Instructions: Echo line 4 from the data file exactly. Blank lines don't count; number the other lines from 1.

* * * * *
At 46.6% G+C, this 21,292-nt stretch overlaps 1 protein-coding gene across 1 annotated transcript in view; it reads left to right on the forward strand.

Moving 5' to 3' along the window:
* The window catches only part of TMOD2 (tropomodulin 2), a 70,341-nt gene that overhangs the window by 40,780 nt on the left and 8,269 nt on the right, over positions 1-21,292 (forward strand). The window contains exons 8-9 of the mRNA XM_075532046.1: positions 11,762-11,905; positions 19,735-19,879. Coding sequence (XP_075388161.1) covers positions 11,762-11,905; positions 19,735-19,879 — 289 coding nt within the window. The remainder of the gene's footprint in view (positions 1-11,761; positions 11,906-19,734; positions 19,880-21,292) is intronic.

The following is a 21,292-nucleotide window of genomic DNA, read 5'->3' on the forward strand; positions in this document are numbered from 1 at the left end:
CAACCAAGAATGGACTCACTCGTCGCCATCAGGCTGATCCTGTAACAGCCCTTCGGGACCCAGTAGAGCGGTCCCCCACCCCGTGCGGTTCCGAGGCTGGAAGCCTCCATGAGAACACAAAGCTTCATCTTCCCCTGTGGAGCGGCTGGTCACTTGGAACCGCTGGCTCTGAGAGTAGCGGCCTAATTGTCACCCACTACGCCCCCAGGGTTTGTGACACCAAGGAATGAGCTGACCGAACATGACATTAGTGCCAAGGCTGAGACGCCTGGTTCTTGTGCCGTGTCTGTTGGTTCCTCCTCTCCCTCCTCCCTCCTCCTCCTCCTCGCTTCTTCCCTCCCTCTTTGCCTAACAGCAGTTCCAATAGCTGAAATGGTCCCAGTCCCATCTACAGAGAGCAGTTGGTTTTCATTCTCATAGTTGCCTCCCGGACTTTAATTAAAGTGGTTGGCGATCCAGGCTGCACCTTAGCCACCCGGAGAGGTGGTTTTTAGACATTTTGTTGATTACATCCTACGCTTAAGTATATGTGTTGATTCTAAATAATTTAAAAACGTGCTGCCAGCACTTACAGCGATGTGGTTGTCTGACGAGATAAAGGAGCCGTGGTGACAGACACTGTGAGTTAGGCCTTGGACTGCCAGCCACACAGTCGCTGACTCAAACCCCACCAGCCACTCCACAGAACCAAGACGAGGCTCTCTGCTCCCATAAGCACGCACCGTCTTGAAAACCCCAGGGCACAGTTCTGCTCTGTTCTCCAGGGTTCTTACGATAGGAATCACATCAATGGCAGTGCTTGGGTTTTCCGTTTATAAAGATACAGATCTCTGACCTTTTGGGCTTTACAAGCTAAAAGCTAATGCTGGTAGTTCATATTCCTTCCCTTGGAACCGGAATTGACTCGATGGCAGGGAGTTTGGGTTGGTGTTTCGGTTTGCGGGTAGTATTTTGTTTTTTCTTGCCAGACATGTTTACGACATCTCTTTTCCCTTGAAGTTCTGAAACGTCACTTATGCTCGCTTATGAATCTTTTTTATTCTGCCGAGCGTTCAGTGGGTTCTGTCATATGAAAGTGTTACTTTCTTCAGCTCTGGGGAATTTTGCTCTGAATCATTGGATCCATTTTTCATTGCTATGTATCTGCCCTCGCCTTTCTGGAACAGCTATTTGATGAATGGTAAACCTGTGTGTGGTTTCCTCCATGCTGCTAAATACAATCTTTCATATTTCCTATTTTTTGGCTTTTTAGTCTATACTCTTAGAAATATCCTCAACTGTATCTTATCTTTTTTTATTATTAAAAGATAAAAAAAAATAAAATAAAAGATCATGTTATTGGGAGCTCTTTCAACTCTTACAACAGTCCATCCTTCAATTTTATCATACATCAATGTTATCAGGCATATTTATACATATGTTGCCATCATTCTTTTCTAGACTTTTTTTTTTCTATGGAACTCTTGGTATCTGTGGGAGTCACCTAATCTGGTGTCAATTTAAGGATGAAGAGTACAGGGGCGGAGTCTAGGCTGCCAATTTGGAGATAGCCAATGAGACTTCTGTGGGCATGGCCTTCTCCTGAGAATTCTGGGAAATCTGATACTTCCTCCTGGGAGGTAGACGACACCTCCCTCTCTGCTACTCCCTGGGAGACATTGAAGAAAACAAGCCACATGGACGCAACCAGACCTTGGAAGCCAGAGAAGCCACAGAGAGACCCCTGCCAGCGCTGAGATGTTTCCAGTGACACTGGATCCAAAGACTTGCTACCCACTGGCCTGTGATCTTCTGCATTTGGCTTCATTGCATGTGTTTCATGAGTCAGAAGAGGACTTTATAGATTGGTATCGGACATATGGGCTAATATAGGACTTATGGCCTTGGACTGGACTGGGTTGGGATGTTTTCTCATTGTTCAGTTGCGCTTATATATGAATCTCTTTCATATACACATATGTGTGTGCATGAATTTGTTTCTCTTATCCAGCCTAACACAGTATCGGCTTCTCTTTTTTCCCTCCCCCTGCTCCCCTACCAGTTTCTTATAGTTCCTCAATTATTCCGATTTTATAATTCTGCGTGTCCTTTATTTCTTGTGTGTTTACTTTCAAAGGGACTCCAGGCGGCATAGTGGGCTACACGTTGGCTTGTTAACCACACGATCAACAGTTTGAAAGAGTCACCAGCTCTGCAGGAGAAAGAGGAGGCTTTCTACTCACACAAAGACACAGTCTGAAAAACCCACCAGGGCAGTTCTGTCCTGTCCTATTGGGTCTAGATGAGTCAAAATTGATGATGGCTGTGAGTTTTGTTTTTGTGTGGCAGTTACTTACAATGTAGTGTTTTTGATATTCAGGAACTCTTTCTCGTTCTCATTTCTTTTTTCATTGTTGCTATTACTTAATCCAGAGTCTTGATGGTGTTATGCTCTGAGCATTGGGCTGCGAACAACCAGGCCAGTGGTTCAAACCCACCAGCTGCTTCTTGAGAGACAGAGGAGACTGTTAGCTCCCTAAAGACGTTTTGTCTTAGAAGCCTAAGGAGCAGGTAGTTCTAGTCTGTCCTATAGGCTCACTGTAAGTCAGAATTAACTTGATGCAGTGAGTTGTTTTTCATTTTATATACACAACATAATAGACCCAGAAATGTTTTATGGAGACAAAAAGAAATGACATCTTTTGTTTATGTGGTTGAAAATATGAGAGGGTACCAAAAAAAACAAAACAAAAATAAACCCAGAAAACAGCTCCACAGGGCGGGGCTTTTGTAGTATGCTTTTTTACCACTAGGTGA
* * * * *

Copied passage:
The following is a 21,292-nucleotide window of genomic DNA, read 5'->3' on the forward strand; positions in this document are numbered from 1 at the left end: